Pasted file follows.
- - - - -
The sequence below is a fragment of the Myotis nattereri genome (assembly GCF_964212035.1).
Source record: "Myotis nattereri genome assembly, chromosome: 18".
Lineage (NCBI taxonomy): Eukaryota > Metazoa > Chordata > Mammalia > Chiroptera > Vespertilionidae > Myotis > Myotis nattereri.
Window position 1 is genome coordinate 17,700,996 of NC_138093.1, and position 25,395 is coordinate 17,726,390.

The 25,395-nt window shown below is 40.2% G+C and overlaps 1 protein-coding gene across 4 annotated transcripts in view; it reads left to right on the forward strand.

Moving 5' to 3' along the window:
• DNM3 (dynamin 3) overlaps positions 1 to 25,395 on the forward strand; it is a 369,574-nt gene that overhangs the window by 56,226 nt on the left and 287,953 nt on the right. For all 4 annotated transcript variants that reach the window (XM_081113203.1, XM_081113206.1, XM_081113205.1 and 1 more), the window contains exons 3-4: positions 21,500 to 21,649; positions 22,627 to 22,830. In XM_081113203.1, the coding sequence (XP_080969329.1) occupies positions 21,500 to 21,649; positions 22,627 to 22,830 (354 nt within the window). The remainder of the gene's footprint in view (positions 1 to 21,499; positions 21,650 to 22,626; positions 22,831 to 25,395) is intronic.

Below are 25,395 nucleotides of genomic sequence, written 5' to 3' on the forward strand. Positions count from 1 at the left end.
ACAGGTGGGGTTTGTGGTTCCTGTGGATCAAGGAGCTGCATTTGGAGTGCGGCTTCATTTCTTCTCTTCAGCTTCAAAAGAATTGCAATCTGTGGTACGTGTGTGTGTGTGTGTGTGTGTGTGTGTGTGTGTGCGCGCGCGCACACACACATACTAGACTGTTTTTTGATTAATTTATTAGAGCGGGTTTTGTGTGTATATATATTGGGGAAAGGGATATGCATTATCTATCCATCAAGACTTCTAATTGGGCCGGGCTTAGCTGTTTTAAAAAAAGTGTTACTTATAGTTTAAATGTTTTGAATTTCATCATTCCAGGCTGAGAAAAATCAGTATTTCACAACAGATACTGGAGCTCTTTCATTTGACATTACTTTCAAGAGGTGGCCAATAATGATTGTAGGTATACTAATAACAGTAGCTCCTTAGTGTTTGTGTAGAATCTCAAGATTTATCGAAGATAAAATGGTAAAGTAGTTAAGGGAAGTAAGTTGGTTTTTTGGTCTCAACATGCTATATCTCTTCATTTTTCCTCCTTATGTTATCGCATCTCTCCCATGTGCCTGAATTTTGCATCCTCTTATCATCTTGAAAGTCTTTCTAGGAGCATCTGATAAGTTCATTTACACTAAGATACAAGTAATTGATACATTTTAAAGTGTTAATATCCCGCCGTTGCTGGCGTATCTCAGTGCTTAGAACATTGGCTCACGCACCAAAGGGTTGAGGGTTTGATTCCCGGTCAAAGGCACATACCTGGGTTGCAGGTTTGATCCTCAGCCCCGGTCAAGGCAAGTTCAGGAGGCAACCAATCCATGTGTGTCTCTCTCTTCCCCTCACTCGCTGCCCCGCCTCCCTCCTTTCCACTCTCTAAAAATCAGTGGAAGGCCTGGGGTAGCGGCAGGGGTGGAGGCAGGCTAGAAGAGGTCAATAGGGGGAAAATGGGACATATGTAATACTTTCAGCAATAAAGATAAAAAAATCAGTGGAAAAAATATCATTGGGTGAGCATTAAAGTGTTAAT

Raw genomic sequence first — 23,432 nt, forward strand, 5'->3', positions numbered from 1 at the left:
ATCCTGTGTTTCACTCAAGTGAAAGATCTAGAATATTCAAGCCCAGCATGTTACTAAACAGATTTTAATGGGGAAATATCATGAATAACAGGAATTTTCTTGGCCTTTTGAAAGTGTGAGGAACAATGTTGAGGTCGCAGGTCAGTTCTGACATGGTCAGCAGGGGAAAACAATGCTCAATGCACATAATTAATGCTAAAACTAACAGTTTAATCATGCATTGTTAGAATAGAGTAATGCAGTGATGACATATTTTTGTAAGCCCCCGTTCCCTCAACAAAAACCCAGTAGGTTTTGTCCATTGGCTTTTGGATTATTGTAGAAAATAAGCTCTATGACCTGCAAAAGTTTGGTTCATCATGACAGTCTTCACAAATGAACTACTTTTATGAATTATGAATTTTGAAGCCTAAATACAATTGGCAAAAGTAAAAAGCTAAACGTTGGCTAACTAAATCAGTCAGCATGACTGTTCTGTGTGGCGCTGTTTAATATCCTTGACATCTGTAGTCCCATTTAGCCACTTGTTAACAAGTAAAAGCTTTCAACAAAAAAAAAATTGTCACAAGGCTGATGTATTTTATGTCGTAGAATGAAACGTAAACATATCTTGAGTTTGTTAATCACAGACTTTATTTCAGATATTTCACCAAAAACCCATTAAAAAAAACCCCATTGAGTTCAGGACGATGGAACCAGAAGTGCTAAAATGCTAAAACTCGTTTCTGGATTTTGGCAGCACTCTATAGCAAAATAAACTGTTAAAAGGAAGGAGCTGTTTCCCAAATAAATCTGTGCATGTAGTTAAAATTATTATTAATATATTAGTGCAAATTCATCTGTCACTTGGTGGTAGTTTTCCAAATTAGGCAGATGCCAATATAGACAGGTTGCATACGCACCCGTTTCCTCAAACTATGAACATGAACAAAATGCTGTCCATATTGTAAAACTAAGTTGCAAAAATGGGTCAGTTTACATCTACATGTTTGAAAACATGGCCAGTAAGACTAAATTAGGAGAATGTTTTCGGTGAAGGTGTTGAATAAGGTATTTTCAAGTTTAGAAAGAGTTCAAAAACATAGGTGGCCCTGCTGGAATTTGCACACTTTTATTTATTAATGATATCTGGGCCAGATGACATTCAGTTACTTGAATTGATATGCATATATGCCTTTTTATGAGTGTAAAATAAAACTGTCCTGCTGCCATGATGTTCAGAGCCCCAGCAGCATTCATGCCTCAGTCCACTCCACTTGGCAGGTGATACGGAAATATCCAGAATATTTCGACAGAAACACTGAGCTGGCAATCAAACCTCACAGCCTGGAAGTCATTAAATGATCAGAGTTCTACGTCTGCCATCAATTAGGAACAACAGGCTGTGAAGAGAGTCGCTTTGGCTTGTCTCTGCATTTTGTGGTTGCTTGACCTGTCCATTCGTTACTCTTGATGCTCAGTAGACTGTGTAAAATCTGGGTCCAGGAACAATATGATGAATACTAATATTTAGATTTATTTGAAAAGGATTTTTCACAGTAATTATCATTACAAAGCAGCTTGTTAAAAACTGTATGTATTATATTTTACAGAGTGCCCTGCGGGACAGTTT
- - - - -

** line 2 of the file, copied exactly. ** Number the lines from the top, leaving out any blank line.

Source record: "Myotis nattereri genome assembly, chromosome: 18".